Late last year, one of Dr. Vance Fowler’s patients — a man in his 60s who’d returned to North Carolina from visiting his family in Nepal — died of a bacterial infection. He’d been treated at a top U.S. hospital with access to the strongest antibiotics. But the infection, a drug-resistant strain of E. coli, surged on.
“Antibiotic resistance is a real problem that, with little or no warning, can affect the lives of any of us at any time,” said Fowler, an infectious disease specialist at Duke Health. “We don’t have enough drugs.”
Health officials have warned the public about antibiotic resistance for decades. That’s become more urgent in light of an upcoming World Health Organization report tallying only a handful of new antibiotics in development.
Preliminary data from the report, released by the WHO this month, paint a dire picture: Just 27 new antibiotics for the most threatening infections are in the clinical trial stage of drug development. In contrast, there were more than 1,300 cancer drugs in clinical trials in 2020, according to a report from the trade organization Pharmaceutical Research and Manufacturers of America.
Of the antibiotics in trials, the WHO considers only six of them innovative enough to overcome antibiotic resistance, and just two capable of targeting the most resistant bacteria. Agency officials will present the full report during the European Congress of Clinical Microbiology and Infectious Diseases next month.
There’s no telling whether this handful of new drugs in clinical trials will work, either. From 2017 to 2021, just one new antibiotic, cefiderocol, was approved that could treat the superbugs on WHO’s most critical list, including strains of Acinetobacter baumannii, Pseudomonas aeruginosa and Enterobacteriaceae. These pathogens can cause a range of potentially severe infections in the lungs, urinary tract, ears, blood, open wounds, or even the brain and the spinal cord.
Resistance on the rise
Drug-resistant bacteria are growing more common. In the United States alone, the Centers for Disease Control and Prevention estimates more than 2.8 million people develop drug-resistant infections each year, and more than 35,000 people die as a result. Certain drug-resistant strains of gonorrhea are on its list of urgent superbugs, as is Clostridioides difficile, or C. diff, which can cause life-threatening diarrhea and colon inflammation. The CDC estimates 12,800 people die of C. diff each year.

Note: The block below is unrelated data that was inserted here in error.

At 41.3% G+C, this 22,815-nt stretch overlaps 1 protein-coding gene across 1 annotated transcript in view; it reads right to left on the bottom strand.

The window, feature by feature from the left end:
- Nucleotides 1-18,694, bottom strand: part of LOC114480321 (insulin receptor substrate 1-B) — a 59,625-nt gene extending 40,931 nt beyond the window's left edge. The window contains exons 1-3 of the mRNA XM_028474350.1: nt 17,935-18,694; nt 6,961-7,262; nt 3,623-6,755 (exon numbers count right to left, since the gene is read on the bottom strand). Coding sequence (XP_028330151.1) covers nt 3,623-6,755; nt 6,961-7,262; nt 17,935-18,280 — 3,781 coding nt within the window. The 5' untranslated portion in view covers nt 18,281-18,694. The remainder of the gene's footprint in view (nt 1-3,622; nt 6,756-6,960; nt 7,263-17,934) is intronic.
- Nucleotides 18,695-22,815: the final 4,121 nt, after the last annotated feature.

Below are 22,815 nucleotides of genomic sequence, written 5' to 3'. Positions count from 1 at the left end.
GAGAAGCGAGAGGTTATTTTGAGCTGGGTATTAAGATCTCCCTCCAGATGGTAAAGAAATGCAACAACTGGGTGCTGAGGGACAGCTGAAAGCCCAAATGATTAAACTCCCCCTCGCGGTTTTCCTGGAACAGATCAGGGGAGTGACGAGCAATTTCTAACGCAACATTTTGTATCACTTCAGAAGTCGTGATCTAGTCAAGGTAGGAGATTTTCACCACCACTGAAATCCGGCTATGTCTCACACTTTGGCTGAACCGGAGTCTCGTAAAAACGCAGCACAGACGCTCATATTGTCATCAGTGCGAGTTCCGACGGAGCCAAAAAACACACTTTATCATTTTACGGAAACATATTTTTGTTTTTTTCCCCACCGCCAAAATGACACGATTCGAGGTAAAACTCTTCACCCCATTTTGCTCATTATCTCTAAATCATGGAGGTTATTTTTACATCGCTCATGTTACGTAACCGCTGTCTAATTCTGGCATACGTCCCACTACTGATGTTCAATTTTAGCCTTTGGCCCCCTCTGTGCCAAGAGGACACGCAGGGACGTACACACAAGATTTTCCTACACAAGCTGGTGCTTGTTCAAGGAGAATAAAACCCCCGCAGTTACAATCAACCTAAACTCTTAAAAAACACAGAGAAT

One of the most common superbugs in the U.S., methicillin-resistant Staphylococcus aureus, or MRSA, kills 9,800 people each year. MRSA can spread rapidly in long-term care facilities and hospital settings, where cases spiked 13% during the first year of the Covid pandemic.
Infections from the drug-resistant Shigella bacteria, often resulting in severe diarrhea and stomach pain, have been climbing at an alarming rate, too. In February, the CDC warned that last year, 5% of Shigella infections were “extensively drug-resistant” — meaning they didn’t respond to a number of antibiotics — up from zero percent in 2015. Shigella can spread through sexual contact, particularly among men who have sex with men.
Bacteria aren’t the only culprit. In the U.S., antifungal drug-resistant infections from the fungus Candida auris increased 60% in 2020, according to the CDC.
The WHO has identified 12 resistant superbugs deemed “priority pathogens,” and the CDC tracks a list of 18 drug-resistant bacteria and fungi.
Globally, more than 5 million people die from antibiotic resistance, outnumbering deaths from HIV, tuberculosis and malaria combined, said Valeria Gigante, a team lead within the WHO’s antimicrobial resistance division.
Antimicrobial resistance is one of the top global health threats facing humanity.
“Antimicrobial resistance is one of the top global health threats facing humanity,” she said. “We shouldn’t call it a silent pandemic anymore. We should be loud and clear: it is indeed a pandemic.”
Bacteria and fungi are more likely to develop resistance the more they’re exposed to antibiotics or antifungals. In the case of Fowler’s patient, the specific E. coli bacteria strain had a gene that makes a protein called NDM-1, which can break down even the strongest, last-resort antibiotics, called carbapenems. Right now, most E. coli strains — there are more than 700 — aren’t deadly. But beyond E. coli, several strains of Klebsiella, Enterobacter and Acinetobacter already have this gene, and according to Fowler, more may soon acquire it.
“They don’t need a passport to travel,” Fowler said. And bacteria can swap DNA “kind of like baseball cards.”
“Maybe five or 10 years down the road, the U.S. will be facing resistance patterns reasonably similar to what we’re facing in India or Greece,” said Dr. Venkatasubramanian Ramasubramanian, president of the Clinical Infectious Diseases Society of India. Both countries have seen outbreaks of bacteria resistant to the strongest, last-resort antibiotics. “It’s a matter of time.”